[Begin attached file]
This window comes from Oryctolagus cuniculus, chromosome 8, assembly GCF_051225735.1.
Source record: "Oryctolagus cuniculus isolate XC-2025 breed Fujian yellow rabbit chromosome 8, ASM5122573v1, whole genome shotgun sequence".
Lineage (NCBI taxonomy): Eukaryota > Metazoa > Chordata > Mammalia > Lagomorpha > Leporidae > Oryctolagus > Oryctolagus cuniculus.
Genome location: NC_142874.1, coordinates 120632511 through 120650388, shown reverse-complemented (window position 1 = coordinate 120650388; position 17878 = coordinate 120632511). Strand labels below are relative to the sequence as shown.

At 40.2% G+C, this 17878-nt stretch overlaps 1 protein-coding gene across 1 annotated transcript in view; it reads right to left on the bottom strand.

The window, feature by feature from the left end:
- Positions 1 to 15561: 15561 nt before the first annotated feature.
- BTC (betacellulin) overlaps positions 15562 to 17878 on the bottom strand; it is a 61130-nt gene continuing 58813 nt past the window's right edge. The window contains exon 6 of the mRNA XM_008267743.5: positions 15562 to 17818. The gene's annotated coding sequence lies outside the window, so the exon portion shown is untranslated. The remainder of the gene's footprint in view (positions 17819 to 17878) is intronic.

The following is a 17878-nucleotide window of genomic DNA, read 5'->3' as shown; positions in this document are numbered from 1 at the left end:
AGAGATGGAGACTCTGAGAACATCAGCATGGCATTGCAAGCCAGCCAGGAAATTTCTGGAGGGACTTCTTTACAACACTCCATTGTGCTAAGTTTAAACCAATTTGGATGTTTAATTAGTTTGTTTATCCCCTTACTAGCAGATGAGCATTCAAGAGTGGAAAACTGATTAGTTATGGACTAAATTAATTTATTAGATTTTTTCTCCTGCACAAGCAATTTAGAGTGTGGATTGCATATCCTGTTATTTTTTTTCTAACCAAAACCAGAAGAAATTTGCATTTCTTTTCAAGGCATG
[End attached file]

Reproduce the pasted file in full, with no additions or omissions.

This window comes from Oryctolagus cuniculus, chromosome 8, assembly GCF_051225735.1.
Source record: "Oryctolagus cuniculus isolate XC-2025 breed Fujian yellow rabbit chromosome 8, ASM5122573v1, whole genome shotgun sequence".
Lineage (NCBI taxonomy): Eukaryota > Metazoa > Chordata > Mammalia > Lagomorpha > Leporidae > Oryctolagus > Oryctolagus cuniculus.
Genome location: NC_142874.1, coordinates 120632511 through 120650388, shown reverse-complemented (window position 1 = coordinate 120650388; position 17878 = coordinate 120632511). Strand labels below are relative to the sequence as shown.

At 40.2% G+C, this 17878-nt stretch overlaps 1 protein-coding gene across 1 annotated transcript in view; it reads right to left on the bottom strand.

The window, feature by feature from the left end:
- Positions 1 to 15561: 15561 nt before the first annotated feature.
- BTC (betacellulin) overlaps positions 15562 to 17878 on the bottom strand; it is a 61130-nt gene continuing 58813 nt past the window's right edge. The window contains exon 6 of the mRNA XM_008267743.5: positions 15562 to 17818. The gene's annotated coding sequence lies outside the window, so the exon portion shown is untranslated. The remainder of the gene's footprint in view (positions 17819 to 17878) is intronic.

The following is a 17878-nucleotide window of genomic DNA, read 5'->3' as shown; positions in this document are numbered from 1 at the left end:
AGAGATGGAGACTCTGAGAACATCAGCATGGCATTGCAAGCCAGCCAGGAAATTTCTGGAGGGACTTCTTTACAACACTCCATTGTGCTAAGTTTAAACCAATTTGGATGTTTAATTAGTTTGTTTATCCCCTTACTAGCAGATGAGCATTCAAGAGTGGAAAACTGATTAGTTATGGACTAAATTAATTTATTAGATTTTTTCTCCTGCACAAGCAATTTAGAGTGTGGATTGCATATCCTGTTATTTTTTTTCTAACCAAAACCAGAAGAAATTTGCATTTCTTTTCAAGGCATG